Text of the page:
Sara Haley is a single stay-at-home mom to her daughter, and spends her time as a freelance writer. She is the writer for Omaha Moms and Happy Apping. She also writes for companies such as eHow and Bukisa. Her website can be found at www.sarakhaley.com
Space monkey. California choke. Cloud nine. Purple Hazing. Scarf Game. Airplaning.
These are all common names used for one game in particular that has drawn a lot of negative attention: the “Choking Game.” This game has received an insane amount of media recognition recently because of the increase in deaths and hospitalizations from this particular “game.”
When it comes to trying to get high, many teens will find a way. One of these ways includes the “Choking Game.” By having a friend choke them, or by doing so themselves with a noose, they will find that after a minute or so in, they will start to experience a reported “high.” Unfortunately, the time frame between being high and blacking out–and possibly accidental death–is a very thin line.
The Center for Disease Control continues to study the results of this deadly game, but have found that this dangerous activity has led to a number of adolescent deaths around the country since 1995. Most of the deaths were boys (87%), between the ages of 11-16, and alone when the death occurred.
There are several ways to find out if your teenager or pre-teen is participating in these kinds of dangerous games and activities. Of course, the best way to determine whether your child is at risk of trying the “Choking Game” is by talking to them. Have an open discussion about the game, and ask if they know friends that have tried it or if they are aware of the risks.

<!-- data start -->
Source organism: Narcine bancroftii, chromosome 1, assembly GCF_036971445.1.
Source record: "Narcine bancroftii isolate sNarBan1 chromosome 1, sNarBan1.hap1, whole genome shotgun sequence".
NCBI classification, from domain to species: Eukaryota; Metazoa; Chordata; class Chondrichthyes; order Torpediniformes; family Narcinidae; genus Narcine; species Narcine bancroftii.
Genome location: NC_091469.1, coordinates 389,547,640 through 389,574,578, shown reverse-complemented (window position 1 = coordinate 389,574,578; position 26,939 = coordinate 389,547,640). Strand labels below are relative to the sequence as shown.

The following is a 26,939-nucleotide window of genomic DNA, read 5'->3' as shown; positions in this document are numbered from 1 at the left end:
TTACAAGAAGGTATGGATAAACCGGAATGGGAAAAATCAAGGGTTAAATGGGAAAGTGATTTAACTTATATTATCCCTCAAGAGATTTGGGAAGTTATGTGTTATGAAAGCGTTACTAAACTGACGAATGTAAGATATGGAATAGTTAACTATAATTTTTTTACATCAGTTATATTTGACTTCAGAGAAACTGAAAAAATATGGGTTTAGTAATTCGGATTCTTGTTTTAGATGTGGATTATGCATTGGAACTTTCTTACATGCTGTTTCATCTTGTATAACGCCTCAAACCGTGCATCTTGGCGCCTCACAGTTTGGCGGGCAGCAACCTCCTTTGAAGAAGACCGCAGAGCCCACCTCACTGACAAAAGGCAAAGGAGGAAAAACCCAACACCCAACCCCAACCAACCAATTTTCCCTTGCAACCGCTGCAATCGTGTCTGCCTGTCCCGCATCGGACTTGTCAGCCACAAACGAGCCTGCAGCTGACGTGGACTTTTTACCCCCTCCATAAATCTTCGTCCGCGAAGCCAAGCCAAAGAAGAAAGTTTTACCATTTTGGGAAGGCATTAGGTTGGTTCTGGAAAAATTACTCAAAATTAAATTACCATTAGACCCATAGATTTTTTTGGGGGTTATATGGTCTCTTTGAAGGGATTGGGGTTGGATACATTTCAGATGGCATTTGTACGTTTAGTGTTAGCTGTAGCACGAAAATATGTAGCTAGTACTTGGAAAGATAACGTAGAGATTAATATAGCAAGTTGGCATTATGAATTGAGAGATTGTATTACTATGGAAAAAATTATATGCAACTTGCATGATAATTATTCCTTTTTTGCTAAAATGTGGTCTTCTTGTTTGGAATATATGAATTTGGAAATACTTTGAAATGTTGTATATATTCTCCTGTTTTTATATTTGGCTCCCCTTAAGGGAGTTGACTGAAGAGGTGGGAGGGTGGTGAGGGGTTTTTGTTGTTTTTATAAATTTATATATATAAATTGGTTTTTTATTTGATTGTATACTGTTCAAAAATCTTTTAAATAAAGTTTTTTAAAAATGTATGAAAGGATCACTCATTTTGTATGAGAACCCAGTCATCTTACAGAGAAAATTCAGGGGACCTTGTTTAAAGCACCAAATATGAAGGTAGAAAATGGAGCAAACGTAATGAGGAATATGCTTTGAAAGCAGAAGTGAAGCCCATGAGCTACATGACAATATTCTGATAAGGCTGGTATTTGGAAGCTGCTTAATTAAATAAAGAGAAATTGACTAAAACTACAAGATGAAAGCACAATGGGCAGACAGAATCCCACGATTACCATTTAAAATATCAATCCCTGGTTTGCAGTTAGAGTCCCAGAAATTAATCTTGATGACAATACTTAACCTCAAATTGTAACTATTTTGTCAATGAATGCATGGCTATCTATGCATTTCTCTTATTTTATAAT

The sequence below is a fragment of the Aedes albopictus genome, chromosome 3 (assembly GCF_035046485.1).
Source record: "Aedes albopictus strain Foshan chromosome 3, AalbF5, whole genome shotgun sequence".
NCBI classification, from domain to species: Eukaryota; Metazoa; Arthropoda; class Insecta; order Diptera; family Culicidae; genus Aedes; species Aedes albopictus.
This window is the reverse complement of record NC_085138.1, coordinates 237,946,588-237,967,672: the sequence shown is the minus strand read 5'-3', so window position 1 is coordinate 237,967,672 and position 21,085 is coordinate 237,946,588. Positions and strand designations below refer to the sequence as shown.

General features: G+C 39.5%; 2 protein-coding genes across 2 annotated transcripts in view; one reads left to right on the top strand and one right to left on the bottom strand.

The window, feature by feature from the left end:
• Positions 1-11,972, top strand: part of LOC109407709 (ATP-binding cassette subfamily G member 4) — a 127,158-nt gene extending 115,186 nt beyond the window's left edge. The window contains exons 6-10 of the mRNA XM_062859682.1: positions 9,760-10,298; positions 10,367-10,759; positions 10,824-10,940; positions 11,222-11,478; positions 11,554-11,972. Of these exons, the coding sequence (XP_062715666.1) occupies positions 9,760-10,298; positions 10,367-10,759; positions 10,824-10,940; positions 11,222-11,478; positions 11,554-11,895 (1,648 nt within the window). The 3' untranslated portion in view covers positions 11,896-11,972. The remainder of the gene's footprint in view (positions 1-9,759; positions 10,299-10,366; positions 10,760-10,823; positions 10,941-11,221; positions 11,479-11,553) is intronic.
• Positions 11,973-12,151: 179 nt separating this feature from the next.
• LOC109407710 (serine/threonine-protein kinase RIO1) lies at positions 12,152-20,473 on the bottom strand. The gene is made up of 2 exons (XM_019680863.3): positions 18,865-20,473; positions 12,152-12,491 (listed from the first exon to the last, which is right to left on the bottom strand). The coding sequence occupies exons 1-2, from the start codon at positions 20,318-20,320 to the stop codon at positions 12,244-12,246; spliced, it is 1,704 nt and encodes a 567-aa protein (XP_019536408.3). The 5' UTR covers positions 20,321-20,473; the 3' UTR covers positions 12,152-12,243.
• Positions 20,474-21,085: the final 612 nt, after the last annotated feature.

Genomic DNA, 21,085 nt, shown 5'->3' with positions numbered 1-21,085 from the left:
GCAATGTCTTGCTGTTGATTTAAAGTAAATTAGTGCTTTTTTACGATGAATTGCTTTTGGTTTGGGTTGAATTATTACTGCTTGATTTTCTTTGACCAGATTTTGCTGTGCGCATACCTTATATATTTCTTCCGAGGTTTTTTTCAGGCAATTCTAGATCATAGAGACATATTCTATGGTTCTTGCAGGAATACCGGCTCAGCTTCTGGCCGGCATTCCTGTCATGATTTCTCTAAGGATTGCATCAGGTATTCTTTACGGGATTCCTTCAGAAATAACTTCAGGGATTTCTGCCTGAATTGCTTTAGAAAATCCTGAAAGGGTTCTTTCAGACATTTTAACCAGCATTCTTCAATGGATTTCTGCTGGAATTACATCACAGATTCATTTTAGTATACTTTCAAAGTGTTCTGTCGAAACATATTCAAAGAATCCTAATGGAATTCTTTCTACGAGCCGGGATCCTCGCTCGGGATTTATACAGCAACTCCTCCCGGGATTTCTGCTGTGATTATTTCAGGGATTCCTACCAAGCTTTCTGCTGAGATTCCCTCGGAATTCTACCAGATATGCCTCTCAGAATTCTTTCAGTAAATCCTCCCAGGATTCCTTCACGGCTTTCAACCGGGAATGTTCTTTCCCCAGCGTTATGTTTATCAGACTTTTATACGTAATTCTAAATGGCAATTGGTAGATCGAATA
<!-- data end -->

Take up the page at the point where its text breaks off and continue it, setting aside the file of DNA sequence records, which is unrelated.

Also, be aware of their surroundings and unusual changes to their body or personality. For example, if they seem disoriented or irritable after spending a length of time alone, or seem confused and unaware, you may want to pay closer attention to how they are spending their alone time. Checking their surroundings, such as their room or personal space, may provide you clues and warning signs. Unexplainable dog leashes, scarves, and ropes tied in knots in and around their room may be reason for concern, or a recent increase in the wearing of turtlenecks or collared shirts may raise a red flag, as they could be hiding marks and discoloration around their necks.
If death does not occur during the “Choking Game,” this doesn’t make the game any more safe than other ways of getting high. In fact, there are a number of long-term consequences to playing the “Choking Game,” including blacking out, loss of brain cells from lack of oxygen, coma, seizures, headaches, petechiae (bleeding spots under the skin) and eye hemorrhages. The risk of death should be reason alone for children and teens to stay away from this dangerous activity.
Unfortunately, the CDC is unaware of efforts and steps you can take to prevent your child from participating in the choking game except to make sure your child is educated about the dangers and that you, as the parent, actively participate in your teen’s life and are aware of the warning signs of the “Choking Game.”
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